The Shining or Full Mental Jacket

The Shining

Ash Isaac

I am a contributor of questionable taste, origin and talent. My one claim to fame is that I was born in the same hospital as Cliff Richard. I am still in possession of my soul unlike Sir Cliff who sold his to Samael the Desolate in return for eternal youth and the friendship of Sue Barker.

Sunday.

Yes! Finally, after months of nagging, heated late night discussions, bartering, negotiating, begging and other supplicating acts I’d rather not mention, the Vada bigwigs have agreed to sanction my first interactive film review. This week I will be staying at the Overlook Hotel, the setting for Stanley Kubrick’s The Shining, to sample the local pursuits and engage in some much-needed R & R. The Shining is based on a Stephen King novel and the only other King works I’m familiar with are the Shawshank Redemption & Stand By Me; both short stories about the value of friendship and the triumph of hope over adversity. I’m sure The Shining will be in the same vein. Can’t wait!

Monday.

Ok, there seems to have been some kind of mix-up in my reservation. I assumed I would be arriving at the height of the ski season and expected to see the bars heaving with chalet girls and boys taking advantage of the après-ski, but instead I find myself alone with just the caretaker and his family for company. They seem a pleasant bunch although there is something about the son, Danny, I just can’t place my finger on. Anyway, the hotel itself is a welcoming if slightly eerie building with all the facilities you would expect from a top resort. As long as there’s alcohol, I’ll be fine.

Tuesday.

There’s no alcohol. I try calling the Vada hotline, but there’s no answer. Probably out drinking. Bastards. I spend some time with the caretaker, Jack. He says he’s a former alcoholic, ex-school teacher who’s come here with his family in order to write a novel. Somehow all of the above qualifies him to be the caretaker for a large, high end hotel. The snow is really coming down.

Wednesday.

The son, Danny, is starting to annoy me. All he does is ride his tricycle around the hotel and scratch up the laminate floors. He keeps talking to me about some horrible murder and these twin girls that are constantly following him around. I pretend I have some writing to do and retire to my room, number 237.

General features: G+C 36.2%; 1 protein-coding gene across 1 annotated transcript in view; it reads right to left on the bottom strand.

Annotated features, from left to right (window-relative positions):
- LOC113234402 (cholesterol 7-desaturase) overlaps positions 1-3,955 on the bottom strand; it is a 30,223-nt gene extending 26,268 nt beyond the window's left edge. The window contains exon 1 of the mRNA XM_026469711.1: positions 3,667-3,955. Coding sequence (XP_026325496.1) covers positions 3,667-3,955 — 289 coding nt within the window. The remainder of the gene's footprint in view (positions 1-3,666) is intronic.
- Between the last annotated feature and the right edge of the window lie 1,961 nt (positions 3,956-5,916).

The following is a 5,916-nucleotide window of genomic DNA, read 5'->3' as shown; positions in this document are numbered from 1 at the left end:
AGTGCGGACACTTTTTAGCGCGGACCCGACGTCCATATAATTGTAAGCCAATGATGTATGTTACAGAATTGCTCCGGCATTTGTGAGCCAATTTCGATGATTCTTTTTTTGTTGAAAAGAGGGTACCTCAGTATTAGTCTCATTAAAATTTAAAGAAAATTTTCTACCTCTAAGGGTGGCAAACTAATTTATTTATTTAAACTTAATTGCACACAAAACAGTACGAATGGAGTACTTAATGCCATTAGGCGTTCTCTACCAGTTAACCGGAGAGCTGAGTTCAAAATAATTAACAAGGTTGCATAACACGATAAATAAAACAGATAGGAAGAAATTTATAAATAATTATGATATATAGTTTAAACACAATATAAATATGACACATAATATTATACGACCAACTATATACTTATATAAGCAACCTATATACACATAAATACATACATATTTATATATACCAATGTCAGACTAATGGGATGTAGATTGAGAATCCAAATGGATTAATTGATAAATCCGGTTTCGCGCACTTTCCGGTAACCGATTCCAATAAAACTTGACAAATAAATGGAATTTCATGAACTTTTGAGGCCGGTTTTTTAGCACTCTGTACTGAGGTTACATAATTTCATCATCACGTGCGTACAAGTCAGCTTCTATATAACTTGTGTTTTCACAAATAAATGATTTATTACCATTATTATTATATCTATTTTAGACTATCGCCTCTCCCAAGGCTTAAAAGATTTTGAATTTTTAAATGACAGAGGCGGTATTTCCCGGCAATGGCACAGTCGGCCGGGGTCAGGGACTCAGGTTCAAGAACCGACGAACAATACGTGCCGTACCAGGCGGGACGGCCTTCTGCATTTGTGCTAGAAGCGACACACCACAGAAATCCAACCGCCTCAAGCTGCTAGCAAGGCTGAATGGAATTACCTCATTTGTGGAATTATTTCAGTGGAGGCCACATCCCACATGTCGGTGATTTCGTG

Thursday.

I’m starting to like Jack. He talks to me about his book and I tell him I dabble a little with the written word myself and that I’d be happy to have a look and give feedback. It’s 400 pages of the same sentence written over and over again.  “All work and no play makes Jack a dull boy”. It’s a post-modern, abstract work of genius. A paean to the futility of modern life. It’ s the first novel I dreamed of writing myself. Jack is clearly some kind of creative visionary, a literary Van Gogh who’s unappreciated and unrecognised in his own time.

Friday.

Jack is clearly some kind of homicidal maniac. He’s just hacked to death a black gentleman that was in the foyer of the hotel. Jack says the dead man was interfering with his work somehow. Now, I know genius is unpredictable, but I think axe murdering is where I have to draw the line. It’s a really awkward moment and I wonder if Jack has been drinking from a secret stash. Maybe he needs a chat with his sponsor. Jack then tries to use the axe to break into the room where his wife and Danny are staying. His wife is holding a huge carving knife. I want to intervene, but domestic disputes are always difficult. I give Jack the number for Relate. Danny and his mother decide to go outside into the snow and lark around in the giant topiary maze that the hotel has in its grounds. They’ll catch their death.

Saturday.

I’m waiting to be picked up. Vada say they have dispatched the company Gulfstream to come pick me up. I’m not sure how it will land in the snow and without a runway. I wait in the lobby with Jack who is still clinging onto his axe. He tells me about another caretaker who ended up massacring his family, elevators full of blood, poltergeist bar staff and old, decaying women. I get bored and go to the hospitality room. I wonder if that ghostly bar tender is there. I could use a Mojito.